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We extracted the best performance from GPU, CPU, and REF implementations and summarized them in Table 3. In order to serve for a direct comparison, the values for time to solution and energy to solution have been normalized to the same workload of 4 × 65 k limb ray paths on 32 channels. As reported by peers about other code acceleration projects with GPUs, we can observe that the CPU version benefits from the rewriting efforts: comparing the runtime of the CPU to that of the reference implementation shows a 14× faster time to solution and, equivalently, as both run on the CPU only, a 14× better energy to solution assuming that the CPU power intake is in first-order approximation independent of the workload.

Table 3Time to solution and estimated energy to solution comparison between GPU version, CPU version, and the reference implementation (Hoffmann2015).

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A direct comparison of GPU runtimes to CPU runtimes is in most cases hardly meaningful as we need a CPU to operate a GPU. Therefore, we tried to estimate the power consumption of the compute node with and without GPUs active. We assume a thermal design power (TDP) envelope of 300 W for each of the four V100 GPUs (NVIDIA2017) and a TDP of 150 W for each socket of the Intel Xeon Gold 6148 CPU. Furthermore, the compute nodes are equipped with 192 GiB of CPU memory such that we estimate the dual node to take 500 W without GPUs in operation and about 1.7 kW running a GPU accelerated application. Although these considerations do not include power for cooling, these energy-to-solution estimates allow forming meaningful energy efficiency ratios.

From Table 3, it becomes obvious that the GPU version is about 9× more energy-efficient than its CPU counterpart. Comparing to the reference version, the GPU version exhibits a more than 130× better energy efficiency. However, this should be taken with a caveat as no particular CPU tuning has been undertaken. Nevertheless, we can roughly attribute the improvement by a factor of 14 to the rewriting and the factor of 9 to the GPU acceleration.

4 Conclusions

High-performance computing using graphics processing units (GPUs) is an essential tool for advancing computational science. Numerical modeling of infrared radiative transfer on GPUs can achieve considerably higher throughput compared to standard CPUs. In this study, we found that this also applies for the case of the emissivity growth approximation (EGA), which allows us to effectively estimate band-averaged radiances and transmittances for a given state of the atmosphere, avoiding expensive line-by-line calculations.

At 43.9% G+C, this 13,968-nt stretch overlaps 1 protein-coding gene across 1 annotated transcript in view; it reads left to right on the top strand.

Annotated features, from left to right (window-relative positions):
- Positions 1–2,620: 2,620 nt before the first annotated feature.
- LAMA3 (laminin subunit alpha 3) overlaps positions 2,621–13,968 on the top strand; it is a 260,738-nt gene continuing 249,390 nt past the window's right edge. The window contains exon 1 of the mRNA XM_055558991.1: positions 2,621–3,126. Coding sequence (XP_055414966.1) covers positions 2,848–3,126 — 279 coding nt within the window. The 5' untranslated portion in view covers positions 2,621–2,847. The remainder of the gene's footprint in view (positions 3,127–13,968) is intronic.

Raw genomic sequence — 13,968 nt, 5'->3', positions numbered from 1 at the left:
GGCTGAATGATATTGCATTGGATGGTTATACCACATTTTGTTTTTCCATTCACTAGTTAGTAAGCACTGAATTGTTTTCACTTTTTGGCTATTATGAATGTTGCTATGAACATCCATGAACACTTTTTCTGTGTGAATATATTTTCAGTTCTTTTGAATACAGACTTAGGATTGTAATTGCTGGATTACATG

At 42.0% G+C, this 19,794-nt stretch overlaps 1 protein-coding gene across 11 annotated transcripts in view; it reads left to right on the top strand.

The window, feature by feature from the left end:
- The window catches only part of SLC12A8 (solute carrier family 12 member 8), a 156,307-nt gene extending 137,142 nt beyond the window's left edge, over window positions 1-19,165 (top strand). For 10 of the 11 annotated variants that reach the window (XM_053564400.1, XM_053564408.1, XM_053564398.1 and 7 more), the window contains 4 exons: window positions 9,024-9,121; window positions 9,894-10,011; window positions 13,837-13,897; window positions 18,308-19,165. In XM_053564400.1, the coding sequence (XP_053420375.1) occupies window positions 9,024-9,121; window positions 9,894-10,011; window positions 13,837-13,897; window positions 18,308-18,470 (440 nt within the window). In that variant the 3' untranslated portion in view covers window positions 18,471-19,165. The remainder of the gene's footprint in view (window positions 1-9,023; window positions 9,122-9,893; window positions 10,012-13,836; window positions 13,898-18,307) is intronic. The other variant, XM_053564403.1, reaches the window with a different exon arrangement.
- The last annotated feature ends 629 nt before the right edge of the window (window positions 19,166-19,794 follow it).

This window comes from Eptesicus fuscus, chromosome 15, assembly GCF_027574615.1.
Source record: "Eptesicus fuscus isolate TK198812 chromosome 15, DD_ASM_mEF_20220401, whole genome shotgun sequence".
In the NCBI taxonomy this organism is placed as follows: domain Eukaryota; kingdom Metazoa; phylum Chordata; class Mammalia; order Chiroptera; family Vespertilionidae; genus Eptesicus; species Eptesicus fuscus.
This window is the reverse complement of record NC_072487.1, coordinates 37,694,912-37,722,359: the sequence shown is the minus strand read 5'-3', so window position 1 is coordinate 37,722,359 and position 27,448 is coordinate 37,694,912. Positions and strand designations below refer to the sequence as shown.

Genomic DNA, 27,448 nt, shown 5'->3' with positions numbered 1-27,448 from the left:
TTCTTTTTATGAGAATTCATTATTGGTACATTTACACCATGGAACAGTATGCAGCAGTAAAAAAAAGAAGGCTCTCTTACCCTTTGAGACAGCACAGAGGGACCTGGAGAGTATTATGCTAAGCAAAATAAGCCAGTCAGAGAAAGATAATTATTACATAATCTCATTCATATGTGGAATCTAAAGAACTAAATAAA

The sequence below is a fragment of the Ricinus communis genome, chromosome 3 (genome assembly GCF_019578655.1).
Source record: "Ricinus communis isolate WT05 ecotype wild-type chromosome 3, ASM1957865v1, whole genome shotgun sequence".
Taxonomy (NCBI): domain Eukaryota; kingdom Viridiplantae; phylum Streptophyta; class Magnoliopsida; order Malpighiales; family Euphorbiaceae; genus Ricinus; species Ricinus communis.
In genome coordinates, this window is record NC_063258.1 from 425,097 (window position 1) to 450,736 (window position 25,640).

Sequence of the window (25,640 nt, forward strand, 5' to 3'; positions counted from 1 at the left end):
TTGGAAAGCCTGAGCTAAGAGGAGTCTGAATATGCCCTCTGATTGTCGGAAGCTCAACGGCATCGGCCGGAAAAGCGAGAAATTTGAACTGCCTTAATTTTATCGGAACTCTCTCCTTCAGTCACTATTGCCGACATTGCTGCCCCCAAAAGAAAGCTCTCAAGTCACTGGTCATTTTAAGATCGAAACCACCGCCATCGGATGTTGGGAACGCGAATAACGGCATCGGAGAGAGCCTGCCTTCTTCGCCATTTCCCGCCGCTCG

In order to enable the GPU acceleration, including ray tracing and the EGA method, a major redesign of the radiative transfer model JURASSIC has been necessary. Besides the goal of maximizing the GPU's throughput, the code base has been transformed to offer both a GPU and a CPU version of the forward model; the number of duplicate source code lines has been minimized, facilitating better code maintenance.

The GPU version of JURASSIC has been tuned to deliver outstanding performance for the nadir geometry in earlier work. In the nadir case, only CO2 was considered to be an emitter. In this work, we focused on performance analyses for the limb geometry. Here, up to 18 gases contributed to the simulated radiance in a given mid-infrared spectral region, leading to a much larger number of emissivity look-up tables that needs to be considered in the EGA method. Our scaling tests showed that the GPU runtime is composed of rather constant offset due to ray tracing and a linearly scaling contribution due to the number of look-up tables being considered in the EGA calculations.

In order to find a figure of merit to evaluate the application porting and restructuring efforts for JURASSIC, we tried to assess the performance ratio of GPUs over CPUs. In terms of energy to solution, we found the GPU version to be about 9 times more energy efficient than its CPU counterpart. The CPU version, in turn, is about 14 times faster than the reference implementation from which the porting project started.

Although there are further ideas for performance tuning and code optimization, including the idea to implement analytic Jacobians for data assimilation and retrieval applications, the given achievements in terms of improved CPU performance and utilization of GPUs are considered an important step forward in order to prepare the JURASSIC radiative transfer model for large-scale data processing of upcoming satellite instruments.

Code and data availability

The most recent version of the JURASSIC-GPU model is available at https://github.com/slcs-jsc/jurassic-gpu (last access: 10 June 2021). The release version 2.0 described in this study (Baumeister and Hoffmann2021) is accessible at https://doi.org/10.5281/zenodo.4923608. The code has been released under the terms and conditions of the GNU General Public License (GPL) version 3. The reference spectra used in this study and further test data are also included in the repository.

Author contributions

PFB and LH developed the concept for this study. PFB is the main developer of the GPU implementation and LH the main developer of the CPU reference implementation of JURASSIC. PFB conducted the verification tests and performance analyses of the JURASSIC-GPU code. Both authors made equal contributions to writing the paper.

Competing interests

The contact author has declared that neither they nor their co-author has any competing interests.

Disclaimer

Publisher's note: Copernicus Publications remains neutral with regard to jurisdictional claims in published maps and institutional affiliations.

Acknowledgements

This work was made possible by efforts conducted in the framework of the POWER Acceleration and Design Center. We thank the Jülich Supercomputing Centre for providing access to the JUWELS Booster. We acknowledge the consultancy of Jiri Kraus (NVIDIA) and earlier contributions by Benedikt Rombach (IBM) and Thorsten Hater (JSC) to the software development as well as vivid discussions with Sabine Grießbach (JSC).

Financial support

The article processing charges for this open-access publication were covered by the Forschungszentrum Jülich.

Review statement

This paper was edited by Sylwester Arabas and reviewed by two anonymous referees.

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The efficiency of the numerical simulation of radiative transport is shown on modern server-class graphics cards (GPUs). The low-cost prefactor on GPUs compared to general-purpose processors (CPUs) enables future large retrieval campaigns for multi-channel data from infrared sounders aboard low-orbit satellites. The validated research software JURASSIC is available in the public domain.